5 things to watch: USC vs. Stanford Cardinal

Five things to watch:

1. Can the Trojans stop the run? At times, Stanford will have seven offensive linemen on the field. It also has a fullback, Owen Marecic, who weighs 244 pounds and rarely blows his assignment. These guys are disciplined and stubborn. You can stop it 10 straight times, but they'll still try to run it an 11th. USC's defensive strength has been run defense, particularly between the tackles, so it's strength on strength here. Could be the ballgame.

2. Can the Cardinal stop the run? USC coach Lane Kiffin said, "We're going to have to run the ball. We're going to have to run it a lot." The idea is to keep a young and shaky defense off the field as much as possible by controlling the ball. Stanford's defense is susceptible out in space and Oregon may have exposed its lack of speed so look for Kiffin to use as many of his speedy playmakers as he can, including Ronald Johnson, Robert Woods and Dillon Baxter in some new looks.

3. Can the Trojans make a key field goal? The Trojans could be in trouble if it's close late. Kicker Joe Houston has made just two of his six attempts, throwing the competition open this week. He appears to have held onto the job, but he won't hold it long if he keeps missing. Stanford's kicker, Nate Whitaker, is 9 for 9.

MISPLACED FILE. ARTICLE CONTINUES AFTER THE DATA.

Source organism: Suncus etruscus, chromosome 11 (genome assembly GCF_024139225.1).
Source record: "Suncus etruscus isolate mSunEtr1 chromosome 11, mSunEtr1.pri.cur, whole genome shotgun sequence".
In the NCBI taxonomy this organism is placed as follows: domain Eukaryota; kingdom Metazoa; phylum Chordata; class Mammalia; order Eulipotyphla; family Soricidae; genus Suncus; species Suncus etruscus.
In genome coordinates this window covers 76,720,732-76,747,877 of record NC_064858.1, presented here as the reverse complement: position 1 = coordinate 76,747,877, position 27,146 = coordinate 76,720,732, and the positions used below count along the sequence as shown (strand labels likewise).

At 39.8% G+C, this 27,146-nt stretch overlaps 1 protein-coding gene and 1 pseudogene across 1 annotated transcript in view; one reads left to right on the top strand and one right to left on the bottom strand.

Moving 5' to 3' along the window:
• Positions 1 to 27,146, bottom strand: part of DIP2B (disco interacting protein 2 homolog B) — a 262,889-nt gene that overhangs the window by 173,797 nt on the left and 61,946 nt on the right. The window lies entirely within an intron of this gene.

4. Third-and-hold on! USC ranks 87th nationally in third-down defense. Stanford ranks second in third-down offense. This could be a problem. The Trojans simply haven't made plays in critical downs, while the Cardinal, led by poised quarterback Andrew Luck, seem to specialize in it. How USC does in this department will speak directly to the adjustments made by the coaching staff.

5.Who's less unhealthy? Sorry to use a double negative, but it seems appropriate the way both programs try to obscure their injuries. Two Stanford receivers, Chris Owusu and Ryan Whalen, were limited in practice this week as was cornerback Richard Sherman. USC had its longest injury list of the year, but Kiffin wouldn't provide details and said he hopes they all suit up Saturday. The public's right to know might be the biggest casualty.